Wisconsin Winter Wheat Disease Update – May 28, 2017
Damon Smith, Extension Field Crops Pathologist, Department of Plant Pathology, University of Wisconsin-Madison
Brian Mueller, Graduate Research Assistant, Department of Plant Pathology, University of Wisconsin-Madison
The Wisconsin Field Crops Pathology crew spent some time this past week scouting wheat and rating wheat variety trial plots, between planting soybeans and dodging rain storms. Despite the challenging week, the crew was able to get around to several sites and take a look at winter wheat. Wheat ranges from fully emerged flag leaf to emerging heads across the sites visited. As predicted, stripe rust is progressing to epidemic levels on susceptible and moderately susceptible varieties (Fig. 1). We were able to find many plots with stripe rust on the L2 leaf (leaf immediately below the flag leaf) with some varieties already showing 20% or more severity on flag leaves (Fig. 2). We were also able to find many varieties still showing no symptoms of stripe rust. We also have had several reports of disease-free winter wheat across the state. Further inquiry suggests that many did their homework last summer and fall, and chose varieties with excellent stripe rust resistance. This will more than pay for itself this season in fungicide spray savings.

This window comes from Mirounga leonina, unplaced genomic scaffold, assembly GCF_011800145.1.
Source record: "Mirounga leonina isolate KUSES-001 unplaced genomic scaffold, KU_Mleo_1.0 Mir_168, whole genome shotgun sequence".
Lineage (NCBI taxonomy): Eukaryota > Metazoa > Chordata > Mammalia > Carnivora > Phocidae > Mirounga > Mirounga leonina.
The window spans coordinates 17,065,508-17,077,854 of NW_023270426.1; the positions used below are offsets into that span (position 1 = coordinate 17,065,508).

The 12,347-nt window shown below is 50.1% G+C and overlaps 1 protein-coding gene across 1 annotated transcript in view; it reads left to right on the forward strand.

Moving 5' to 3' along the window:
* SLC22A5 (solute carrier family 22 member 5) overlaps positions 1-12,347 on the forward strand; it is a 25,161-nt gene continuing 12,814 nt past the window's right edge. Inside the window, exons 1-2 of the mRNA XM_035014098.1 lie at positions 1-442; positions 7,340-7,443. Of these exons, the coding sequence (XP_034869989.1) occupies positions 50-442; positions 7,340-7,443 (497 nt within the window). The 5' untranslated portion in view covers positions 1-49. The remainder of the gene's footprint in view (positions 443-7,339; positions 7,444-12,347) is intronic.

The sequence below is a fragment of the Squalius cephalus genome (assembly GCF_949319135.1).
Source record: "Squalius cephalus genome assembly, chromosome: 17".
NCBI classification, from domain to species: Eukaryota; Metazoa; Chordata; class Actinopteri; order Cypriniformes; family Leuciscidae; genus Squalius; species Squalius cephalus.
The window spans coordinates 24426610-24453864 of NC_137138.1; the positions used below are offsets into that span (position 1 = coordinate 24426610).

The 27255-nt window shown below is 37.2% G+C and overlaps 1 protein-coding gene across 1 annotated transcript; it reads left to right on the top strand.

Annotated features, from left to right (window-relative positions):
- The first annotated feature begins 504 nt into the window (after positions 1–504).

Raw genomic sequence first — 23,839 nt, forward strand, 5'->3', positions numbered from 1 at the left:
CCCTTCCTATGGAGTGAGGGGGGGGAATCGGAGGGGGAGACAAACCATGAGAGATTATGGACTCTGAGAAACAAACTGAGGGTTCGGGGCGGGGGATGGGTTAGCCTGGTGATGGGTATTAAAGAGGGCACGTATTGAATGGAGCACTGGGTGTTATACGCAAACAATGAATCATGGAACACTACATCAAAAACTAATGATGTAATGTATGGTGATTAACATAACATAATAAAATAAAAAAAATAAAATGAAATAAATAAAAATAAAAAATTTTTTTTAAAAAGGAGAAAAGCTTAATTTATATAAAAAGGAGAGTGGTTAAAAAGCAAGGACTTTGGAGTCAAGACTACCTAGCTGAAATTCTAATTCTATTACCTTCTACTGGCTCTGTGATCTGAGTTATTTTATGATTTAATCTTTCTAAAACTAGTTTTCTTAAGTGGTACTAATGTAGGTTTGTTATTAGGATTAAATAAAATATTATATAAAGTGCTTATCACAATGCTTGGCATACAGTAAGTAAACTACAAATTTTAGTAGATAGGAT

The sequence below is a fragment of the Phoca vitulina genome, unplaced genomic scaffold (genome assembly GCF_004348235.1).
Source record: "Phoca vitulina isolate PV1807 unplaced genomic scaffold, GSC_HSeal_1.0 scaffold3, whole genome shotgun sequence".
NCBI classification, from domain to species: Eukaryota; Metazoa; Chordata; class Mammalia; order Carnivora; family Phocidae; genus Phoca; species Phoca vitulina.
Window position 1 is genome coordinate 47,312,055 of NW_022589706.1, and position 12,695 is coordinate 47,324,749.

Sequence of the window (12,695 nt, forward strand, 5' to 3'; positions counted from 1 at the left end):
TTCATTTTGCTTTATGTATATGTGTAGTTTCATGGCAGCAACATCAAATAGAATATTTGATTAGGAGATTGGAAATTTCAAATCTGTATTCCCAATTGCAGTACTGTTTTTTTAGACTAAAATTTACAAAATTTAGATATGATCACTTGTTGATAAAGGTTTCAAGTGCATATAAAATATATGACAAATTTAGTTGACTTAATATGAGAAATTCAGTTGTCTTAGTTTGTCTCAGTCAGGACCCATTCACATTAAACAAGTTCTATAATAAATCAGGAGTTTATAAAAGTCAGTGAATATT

We are quickly approaching head emergence and anthesis on many varieties in the state of Wisconsin. I predict that anthesis (flowering) will take place within the next week or so in Wisconsin. Farmers should focus on making a decision on fungicide application to control Fusarium head blight (FHB or scab). At this point, I think farmers should hold off on a fungicide application specifically for stripe rust. The major focus for fungicide application on winter wheat in Wisconsin should shift to managing FHB. With this said, the two primary products that have performed well in Wisconsin for FHB, also perform well on stripe rust and are ranked excellent in the Small Grains Fungicide Efficacy Table. This means that spraying for FHB will also control stripe rust, as long as the stripe rust epidemic has not advanced to high levels on the flag leaves. Currently, the Fusarium Head Blight Prediction Center is ranking much of the primary winter wheat growing area of Wisconsin at medium-to-high risk for FHB on susceptible varieties (Fig. 3). Plenty of rain and adequate temperatures are making conditions ripe for FHB in the major wheat production area of the state.
The next 7-10 days poses a critical time to make a decision for fungicide application to control FHB and stripe rust. The primary fungicides for control of FHB are Caramba and Prosaro. I would urge you to wait until anthesis has begun in your field before applying. We have observed poor control of FHB where application of these effective fungicides was made before anthesis. In fact, we have observed improved control of FHB and lower levels of DON in finished grain where fungicide application was delayed 4-5 days after the beginning of anthesis, compared to applications at the start of anthesis. Data from a fungicide efficacy trial to support this observation can be found by clicking here and scrolling down to pages 16 and 17. Also, remember that application of fungicides should be made no later than 6-7 days after the start of anthesis. After this time, fungicide efficacy on FHB is much reduced. Finally, DO NOT use any fungicide products that contain a strobilurin fungicide after the “boot” stage in wheat. Some studies have demonstrated that using strobilurin fungicides at, or after heading, can result in increased vomitoxin (DON) levels in finished grain. Get out there and SCOUT, SCOUT, SCOUT!